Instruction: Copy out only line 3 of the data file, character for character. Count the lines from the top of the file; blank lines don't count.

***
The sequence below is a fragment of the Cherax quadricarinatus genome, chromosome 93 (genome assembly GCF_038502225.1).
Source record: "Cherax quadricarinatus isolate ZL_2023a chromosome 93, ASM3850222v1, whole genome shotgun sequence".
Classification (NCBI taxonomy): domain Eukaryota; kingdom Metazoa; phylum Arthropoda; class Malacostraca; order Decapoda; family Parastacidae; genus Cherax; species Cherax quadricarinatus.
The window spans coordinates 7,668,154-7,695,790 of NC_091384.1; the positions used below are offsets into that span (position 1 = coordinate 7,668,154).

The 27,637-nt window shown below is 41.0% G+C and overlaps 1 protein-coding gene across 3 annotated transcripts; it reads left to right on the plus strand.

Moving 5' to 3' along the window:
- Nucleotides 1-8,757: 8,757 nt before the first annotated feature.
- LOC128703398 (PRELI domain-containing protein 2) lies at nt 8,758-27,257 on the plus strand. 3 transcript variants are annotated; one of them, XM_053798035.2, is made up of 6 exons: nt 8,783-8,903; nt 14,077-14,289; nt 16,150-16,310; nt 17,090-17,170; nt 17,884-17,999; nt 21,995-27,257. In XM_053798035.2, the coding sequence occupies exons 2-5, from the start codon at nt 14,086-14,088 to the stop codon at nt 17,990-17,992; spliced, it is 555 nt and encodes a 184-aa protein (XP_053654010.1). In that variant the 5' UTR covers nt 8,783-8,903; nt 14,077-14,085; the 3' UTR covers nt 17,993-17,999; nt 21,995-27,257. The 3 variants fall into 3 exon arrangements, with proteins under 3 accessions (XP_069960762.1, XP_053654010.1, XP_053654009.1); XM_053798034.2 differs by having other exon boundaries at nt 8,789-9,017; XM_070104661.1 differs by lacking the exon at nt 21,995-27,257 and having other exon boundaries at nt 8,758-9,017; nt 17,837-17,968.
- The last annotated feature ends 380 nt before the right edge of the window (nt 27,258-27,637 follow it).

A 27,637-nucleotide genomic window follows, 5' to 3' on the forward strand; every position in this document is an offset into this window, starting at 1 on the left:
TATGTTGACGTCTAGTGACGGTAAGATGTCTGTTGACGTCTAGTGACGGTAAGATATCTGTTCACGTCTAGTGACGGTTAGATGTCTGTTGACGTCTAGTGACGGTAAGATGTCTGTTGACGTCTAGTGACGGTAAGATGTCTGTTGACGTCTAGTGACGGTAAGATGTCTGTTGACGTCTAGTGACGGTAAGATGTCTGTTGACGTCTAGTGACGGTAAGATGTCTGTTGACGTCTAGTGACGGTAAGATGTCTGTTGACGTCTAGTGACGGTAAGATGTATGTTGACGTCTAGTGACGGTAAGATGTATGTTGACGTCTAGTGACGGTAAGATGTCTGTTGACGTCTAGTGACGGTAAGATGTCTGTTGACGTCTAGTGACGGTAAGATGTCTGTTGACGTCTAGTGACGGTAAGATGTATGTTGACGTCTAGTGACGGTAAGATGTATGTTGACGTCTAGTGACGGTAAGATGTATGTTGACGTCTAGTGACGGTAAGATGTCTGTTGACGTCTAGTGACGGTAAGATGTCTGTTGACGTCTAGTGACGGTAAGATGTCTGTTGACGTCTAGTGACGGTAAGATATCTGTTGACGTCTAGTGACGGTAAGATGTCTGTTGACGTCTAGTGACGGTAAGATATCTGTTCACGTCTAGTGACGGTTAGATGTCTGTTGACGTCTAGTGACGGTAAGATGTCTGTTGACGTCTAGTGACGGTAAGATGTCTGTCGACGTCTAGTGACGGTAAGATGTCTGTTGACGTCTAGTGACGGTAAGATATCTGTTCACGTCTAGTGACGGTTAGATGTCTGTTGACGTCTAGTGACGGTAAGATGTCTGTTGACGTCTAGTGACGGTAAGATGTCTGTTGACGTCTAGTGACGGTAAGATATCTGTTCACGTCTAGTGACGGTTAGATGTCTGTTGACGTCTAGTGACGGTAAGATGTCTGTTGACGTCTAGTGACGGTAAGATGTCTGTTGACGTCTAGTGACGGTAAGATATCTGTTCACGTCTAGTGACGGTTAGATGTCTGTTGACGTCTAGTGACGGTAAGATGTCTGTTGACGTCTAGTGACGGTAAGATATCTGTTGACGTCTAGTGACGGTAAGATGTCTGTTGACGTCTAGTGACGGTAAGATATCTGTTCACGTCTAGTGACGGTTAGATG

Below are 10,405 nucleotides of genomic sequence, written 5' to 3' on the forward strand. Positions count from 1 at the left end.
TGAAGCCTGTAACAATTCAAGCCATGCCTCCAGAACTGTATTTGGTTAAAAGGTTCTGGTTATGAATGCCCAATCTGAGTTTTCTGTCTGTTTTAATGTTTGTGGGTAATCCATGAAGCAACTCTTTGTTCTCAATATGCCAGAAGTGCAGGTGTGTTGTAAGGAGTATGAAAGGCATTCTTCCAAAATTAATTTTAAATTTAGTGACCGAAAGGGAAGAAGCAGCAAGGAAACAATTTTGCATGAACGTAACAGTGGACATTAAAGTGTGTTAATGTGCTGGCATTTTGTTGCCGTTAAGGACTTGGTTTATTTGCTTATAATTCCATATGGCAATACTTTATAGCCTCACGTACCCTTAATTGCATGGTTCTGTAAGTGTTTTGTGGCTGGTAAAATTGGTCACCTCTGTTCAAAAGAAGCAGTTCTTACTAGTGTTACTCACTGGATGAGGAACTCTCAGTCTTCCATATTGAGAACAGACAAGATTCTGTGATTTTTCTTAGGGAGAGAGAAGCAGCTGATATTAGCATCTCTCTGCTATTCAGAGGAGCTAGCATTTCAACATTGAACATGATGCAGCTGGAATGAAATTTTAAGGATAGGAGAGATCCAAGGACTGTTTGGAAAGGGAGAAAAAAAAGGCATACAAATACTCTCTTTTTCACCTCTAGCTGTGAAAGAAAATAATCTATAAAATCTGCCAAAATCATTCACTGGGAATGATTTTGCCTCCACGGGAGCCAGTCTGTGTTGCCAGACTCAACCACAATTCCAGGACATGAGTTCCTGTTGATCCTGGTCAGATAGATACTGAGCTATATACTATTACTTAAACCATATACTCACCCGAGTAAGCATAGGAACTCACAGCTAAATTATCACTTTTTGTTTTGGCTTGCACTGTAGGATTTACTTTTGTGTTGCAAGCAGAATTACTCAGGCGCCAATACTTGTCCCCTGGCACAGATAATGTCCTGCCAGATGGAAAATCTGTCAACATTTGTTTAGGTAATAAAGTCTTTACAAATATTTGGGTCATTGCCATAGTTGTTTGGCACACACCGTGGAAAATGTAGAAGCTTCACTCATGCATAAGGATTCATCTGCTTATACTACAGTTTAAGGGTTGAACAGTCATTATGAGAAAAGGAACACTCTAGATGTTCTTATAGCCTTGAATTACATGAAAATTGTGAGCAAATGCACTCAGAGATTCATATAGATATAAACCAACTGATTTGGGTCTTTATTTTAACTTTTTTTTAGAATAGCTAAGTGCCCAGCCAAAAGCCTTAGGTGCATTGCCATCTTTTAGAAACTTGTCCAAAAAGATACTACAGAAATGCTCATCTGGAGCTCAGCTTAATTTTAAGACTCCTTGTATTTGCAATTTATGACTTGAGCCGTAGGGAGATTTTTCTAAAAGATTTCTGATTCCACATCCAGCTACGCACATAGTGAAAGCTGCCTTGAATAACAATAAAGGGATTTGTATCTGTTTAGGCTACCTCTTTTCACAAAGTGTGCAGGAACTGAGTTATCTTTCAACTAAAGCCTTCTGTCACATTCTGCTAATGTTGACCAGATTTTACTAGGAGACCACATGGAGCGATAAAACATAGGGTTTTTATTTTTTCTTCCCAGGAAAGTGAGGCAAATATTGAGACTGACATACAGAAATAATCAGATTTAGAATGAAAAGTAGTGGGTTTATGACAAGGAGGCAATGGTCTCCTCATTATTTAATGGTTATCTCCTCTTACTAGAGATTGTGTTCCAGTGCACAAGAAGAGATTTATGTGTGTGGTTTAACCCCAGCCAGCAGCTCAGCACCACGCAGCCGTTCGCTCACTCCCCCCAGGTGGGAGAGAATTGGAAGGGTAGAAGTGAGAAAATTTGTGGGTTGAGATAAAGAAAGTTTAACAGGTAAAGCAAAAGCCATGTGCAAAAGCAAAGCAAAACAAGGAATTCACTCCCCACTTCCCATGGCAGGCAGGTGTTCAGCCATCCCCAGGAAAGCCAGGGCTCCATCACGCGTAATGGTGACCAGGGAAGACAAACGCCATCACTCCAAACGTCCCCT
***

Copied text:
Classification (NCBI taxonomy): domain Eukaryota; kingdom Metazoa; phylum Arthropoda; class Malacostraca; order Decapoda; family Parastacidae; genus Cherax; species Cherax quadricarinatus.